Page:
Friend of Frogs, Savior of Salamanders: Detroit Zoo’s Amphibian Expert Ruth Marcec-Greaves

Friend of Frogs, Savior of Salamanders: Detroit Zoo’s Amphibian Expert Ruth Marcec-Greaves

(Crystal A. Proxmire, Nov. 12, 2020)

Royal Oak, MI- “Ask a toad what is beauty…he will answer that it is the female with two great round eyes coming out of her little head, her flat mouth, her yellow belly, and brown back.”  This quote from Voltaire graces the wall of the National Amphibian Conservation Center at the Detroit Zoo.

Thankfully toads are not the only ones who appreciate the beauty of amphibians.

Dr. Ruth Marcec-Greaves is the director of the center.  She’s dedicated her life to learning about the diverse mix of frogs, toads, salamanders, and newts that can be found around the globe.  Learning about them – and protecting them.

Amphibians may not get as many social media likes and shares as kittens or ponies, but there are always people peering into the glass enclosures with curiosity on their faces.

One popular habitat houses the Japanese Salamander.  The Detroit Zoo has five of these lovelies, with the largest weighing 80lbs.  “When you see a frog or a salamander you’re expecting something very small, not something that’s close to five feet long,” she said.  “They’re huge.”

Another eye-catching favorite is the Mantella Frog, which is an endangered species native to Madagascar.  Unlike most frogs, these tiny orange, red, and yellow frogs spend their days hopping around, looking for food, and being social.  They’re a favorite of guests to the zoo, where an army of them (yes, a group is actually called an army) are easy to spot in their lone-standing habitat.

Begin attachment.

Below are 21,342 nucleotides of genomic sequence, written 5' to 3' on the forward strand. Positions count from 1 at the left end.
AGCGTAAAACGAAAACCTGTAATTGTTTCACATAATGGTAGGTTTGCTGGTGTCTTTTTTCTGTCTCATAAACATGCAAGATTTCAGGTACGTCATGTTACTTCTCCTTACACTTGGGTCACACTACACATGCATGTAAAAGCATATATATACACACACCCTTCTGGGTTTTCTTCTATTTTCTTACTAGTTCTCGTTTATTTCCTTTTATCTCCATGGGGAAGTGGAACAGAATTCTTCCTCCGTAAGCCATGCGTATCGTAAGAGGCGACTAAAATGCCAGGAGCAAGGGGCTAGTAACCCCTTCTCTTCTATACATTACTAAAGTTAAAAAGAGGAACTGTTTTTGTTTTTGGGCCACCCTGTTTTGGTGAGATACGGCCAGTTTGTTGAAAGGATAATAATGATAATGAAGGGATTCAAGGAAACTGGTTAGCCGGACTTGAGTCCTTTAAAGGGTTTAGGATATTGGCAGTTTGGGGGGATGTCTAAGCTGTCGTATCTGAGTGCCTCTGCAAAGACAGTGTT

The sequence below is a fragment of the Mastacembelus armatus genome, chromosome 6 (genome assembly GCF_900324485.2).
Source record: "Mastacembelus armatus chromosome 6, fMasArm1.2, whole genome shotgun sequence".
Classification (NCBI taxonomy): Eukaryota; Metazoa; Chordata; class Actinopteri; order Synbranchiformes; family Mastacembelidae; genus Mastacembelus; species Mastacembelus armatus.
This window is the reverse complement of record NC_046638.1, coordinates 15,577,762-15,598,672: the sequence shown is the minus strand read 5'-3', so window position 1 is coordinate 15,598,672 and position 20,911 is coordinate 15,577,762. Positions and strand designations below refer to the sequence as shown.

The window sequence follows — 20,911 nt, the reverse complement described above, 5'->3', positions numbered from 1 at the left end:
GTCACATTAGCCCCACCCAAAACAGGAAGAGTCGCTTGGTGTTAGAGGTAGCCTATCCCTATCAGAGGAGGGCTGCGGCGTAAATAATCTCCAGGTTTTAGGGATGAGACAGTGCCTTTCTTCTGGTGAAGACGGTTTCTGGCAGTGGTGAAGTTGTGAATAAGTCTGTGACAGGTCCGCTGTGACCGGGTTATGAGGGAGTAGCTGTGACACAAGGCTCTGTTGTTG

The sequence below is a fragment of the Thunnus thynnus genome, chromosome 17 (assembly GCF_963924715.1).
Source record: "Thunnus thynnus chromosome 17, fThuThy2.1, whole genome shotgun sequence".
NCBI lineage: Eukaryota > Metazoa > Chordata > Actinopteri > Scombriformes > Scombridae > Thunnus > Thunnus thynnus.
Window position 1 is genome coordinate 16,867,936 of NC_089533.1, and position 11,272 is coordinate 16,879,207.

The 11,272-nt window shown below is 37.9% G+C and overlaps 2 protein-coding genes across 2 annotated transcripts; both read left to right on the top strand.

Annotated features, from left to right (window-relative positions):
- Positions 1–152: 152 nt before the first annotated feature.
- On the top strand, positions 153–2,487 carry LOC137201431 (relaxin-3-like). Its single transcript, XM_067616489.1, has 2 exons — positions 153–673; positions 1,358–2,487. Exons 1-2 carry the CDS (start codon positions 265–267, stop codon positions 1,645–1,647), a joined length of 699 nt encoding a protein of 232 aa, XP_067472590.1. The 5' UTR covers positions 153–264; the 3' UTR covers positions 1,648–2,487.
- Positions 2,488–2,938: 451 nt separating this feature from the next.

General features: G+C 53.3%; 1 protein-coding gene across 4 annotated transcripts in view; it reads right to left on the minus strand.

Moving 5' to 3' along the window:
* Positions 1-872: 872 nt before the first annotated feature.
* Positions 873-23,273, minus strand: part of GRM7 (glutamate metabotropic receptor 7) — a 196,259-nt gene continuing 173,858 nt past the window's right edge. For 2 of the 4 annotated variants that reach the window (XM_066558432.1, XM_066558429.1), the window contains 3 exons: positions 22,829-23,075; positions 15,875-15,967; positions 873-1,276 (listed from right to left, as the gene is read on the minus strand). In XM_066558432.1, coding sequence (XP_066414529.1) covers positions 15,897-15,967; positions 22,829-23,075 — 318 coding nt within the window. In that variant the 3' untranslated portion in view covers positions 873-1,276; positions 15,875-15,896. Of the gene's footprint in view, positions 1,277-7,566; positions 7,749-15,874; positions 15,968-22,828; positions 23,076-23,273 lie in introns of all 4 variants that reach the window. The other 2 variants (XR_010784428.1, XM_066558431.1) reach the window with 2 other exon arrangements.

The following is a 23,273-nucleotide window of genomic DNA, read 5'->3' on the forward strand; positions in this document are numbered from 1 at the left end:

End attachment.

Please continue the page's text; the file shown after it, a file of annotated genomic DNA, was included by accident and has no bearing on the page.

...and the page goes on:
The Poison Dart Frogs are also another popular frog to watch.  These brightly colored cuties come in a variety of colors and levels of toxicity, though the ones at the zoo are not toxic to humans.  They are native to Central and South America.

PERUVIAN SUPERSTITION AND INTERNATIONAL OUTREACH

While amphibians are well-loved at the Detroit Zoo – which has over 60 species – in some places these creatures are ignored, taken for granted, or even killed.

Peru is one example.  For over ten years the Detroit Zoo has participated in a program with Peruvians to help with education, conservation, and tracking.

“Frogs in that general area are not viewed as wonderful things,” Dr.Marcec-Greaves said.  “They’re kind of considered bad luck.”

She and her team make visits to Peru, and stay connected virtually in between as the residents track the frogs and send pictures of unusual finds.  “It’s been really wonderful to see the people see them as great and wanting them around.  When they see the frogs they run up to them and want to be inquisitive and curious about the animals.  They wonder about how the animal is, is it healthy.  It’s really exciting to see them take an appreciation of these animals.”

But why should people care about these animals that aren’t as warm and cuddly as a cat, or practical as a horse?